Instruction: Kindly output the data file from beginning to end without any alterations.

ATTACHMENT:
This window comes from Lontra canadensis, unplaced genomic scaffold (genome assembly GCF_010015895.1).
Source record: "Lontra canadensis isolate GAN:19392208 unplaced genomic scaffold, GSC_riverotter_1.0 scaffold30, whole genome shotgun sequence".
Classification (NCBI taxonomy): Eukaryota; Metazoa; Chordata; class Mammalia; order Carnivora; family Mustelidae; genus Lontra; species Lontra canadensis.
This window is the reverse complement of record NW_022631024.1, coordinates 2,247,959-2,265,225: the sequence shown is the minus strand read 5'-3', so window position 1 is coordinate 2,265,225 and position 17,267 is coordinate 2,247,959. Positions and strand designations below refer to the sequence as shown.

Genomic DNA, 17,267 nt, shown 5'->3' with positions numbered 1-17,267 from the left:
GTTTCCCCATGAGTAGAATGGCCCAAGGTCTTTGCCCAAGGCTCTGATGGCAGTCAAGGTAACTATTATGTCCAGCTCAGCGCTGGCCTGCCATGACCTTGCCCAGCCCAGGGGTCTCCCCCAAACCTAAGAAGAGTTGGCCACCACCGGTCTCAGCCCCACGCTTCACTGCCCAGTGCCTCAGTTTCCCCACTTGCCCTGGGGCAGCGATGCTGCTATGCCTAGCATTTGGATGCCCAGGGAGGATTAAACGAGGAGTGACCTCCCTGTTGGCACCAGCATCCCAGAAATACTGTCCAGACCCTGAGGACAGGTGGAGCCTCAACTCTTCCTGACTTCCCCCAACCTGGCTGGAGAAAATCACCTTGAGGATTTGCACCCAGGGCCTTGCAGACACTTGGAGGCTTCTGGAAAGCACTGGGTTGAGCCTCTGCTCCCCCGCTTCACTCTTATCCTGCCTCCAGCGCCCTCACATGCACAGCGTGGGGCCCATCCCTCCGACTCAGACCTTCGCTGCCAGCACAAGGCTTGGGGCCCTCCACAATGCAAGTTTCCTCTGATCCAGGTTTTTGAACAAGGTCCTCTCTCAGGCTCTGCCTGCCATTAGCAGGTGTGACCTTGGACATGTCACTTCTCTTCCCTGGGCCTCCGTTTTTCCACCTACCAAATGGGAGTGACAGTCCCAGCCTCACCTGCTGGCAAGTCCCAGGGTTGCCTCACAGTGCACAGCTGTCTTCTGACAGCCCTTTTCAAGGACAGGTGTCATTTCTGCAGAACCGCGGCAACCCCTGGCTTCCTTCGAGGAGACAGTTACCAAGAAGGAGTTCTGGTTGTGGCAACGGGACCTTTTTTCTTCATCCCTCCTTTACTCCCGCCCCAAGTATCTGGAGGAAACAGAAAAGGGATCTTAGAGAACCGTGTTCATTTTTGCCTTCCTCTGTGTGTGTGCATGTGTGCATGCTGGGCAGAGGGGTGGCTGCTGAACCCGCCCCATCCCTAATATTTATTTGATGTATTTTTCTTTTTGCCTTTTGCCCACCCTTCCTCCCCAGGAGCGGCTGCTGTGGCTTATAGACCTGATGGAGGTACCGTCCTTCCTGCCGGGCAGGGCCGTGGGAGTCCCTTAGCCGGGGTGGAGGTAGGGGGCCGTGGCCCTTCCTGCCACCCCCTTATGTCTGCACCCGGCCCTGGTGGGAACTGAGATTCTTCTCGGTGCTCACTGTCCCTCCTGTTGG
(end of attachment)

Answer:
This window comes from Lontra canadensis, unplaced genomic scaffold (genome assembly GCF_010015895.1).
Source record: "Lontra canadensis isolate GAN:19392208 unplaced genomic scaffold, GSC_riverotter_1.0 scaffold30, whole genome shotgun sequence".
Classification (NCBI taxonomy): Eukaryota; Metazoa; Chordata; class Mammalia; order Carnivora; family Mustelidae; genus Lontra; species Lontra canadensis.
This window is the reverse complement of record NW_022631024.1, coordinates 2,247,959-2,265,225: the sequence shown is the minus strand read 5'-3', so window position 1 is coordinate 2,265,225 and position 17,267 is coordinate 2,247,959. Positions and strand designations below refer to the sequence as shown.

Genomic DNA, 17,267 nt, shown 5'->3' with positions numbered 1-17,267 from the left:
GTTTCCCCATGAGTAGAATGGCCCAAGGTCTTTGCCCAAGGCTCTGATGGCAGTCAAGGTAACTATTATGTCCAGCTCAGCGCTGGCCTGCCATGACCTTGCCCAGCCCAGGGGTCTCCCCCAAACCTAAGAAGAGTTGGCCACCACCGGTCTCAGCCCCACGCTTCACTGCCCAGTGCCTCAGTTTCCCCACTTGCCCTGGGGCAGCGATGCTGCTATGCCTAGCATTTGGATGCCCAGGGAGGATTAAACGAGGAGTGACCTCCCTGTTGGCACCAGCATCCCAGAAATACTGTCCAGACCCTGAGGACAGGTGGAGCCTCAACTCTTCCTGACTTCCCCCAACCTGGCTGGAGAAAATCACCTTGAGGATTTGCACCCAGGGCCTTGCAGACACTTGGAGGCTTCTGGAAAGCACTGGGTTGAGCCTCTGCTCCCCCGCTTCACTCTTATCCTGCCTCCAGCGCCCTCACATGCACAGCGTGGGGCCCATCCCTCCGACTCAGACCTTCGCTGCCAGCACAAGGCTTGGGGCCCTCCACAATGCAAGTTTCCTCTGATCCAGGTTTTTGAACAAGGTCCTCTCTCAGGCTCTGCCTGCCATTAGCAGGTGTGACCTTGGACATGTCACTTCTCTTCCCTGGGCCTCCGTTTTTCCACCTACCAAATGGGAGTGACAGTCCCAGCCTCACCTGCTGGCAAGTCCCAGGGTTGCCTCACAGTGCACAGCTGTCTTCTGACAGCCCTTTTCAAGGACAGGTGTCATTTCTGCAGAACCGCGGCAACCCCTGGCTTCCTTCGAGGAGACAGTTACCAAGAAGGAGTTCTGGTTGTGGCAACGGGACCTTTTTTCTTCATCCCTCCTTTACTCCCGCCCCAAGTATCTGGAGGAAACAGAAAAGGGATCTTAGAGAACCGTGTTCATTTTTGCCTTCCTCTGTGTGTGTGCATGTGTGCATGCTGGGCAGAGGGGTGGCTGCTGAACCCGCCCCATCCCTAATATTTATTTGATGTATTTTTCTTTTTGCCTTTTGCCCACCCTTCCTCCCCAGGAGCGGCTGCTGTGGCTTATAGACCTGATGGAGGTACCGTCCTTCCTGCCGGGCAGGGCCGTGGGAGTCCCTTAGCCGGGGTGGAGGTAGGGGGCCGTGGCCCTTCCTGCCACCCCCTTATGTCTGCACCCGGCCCTGGTGGGAACTGAGATTCTTCTCGGTGCTCACTGTCCCTCCTGTTGG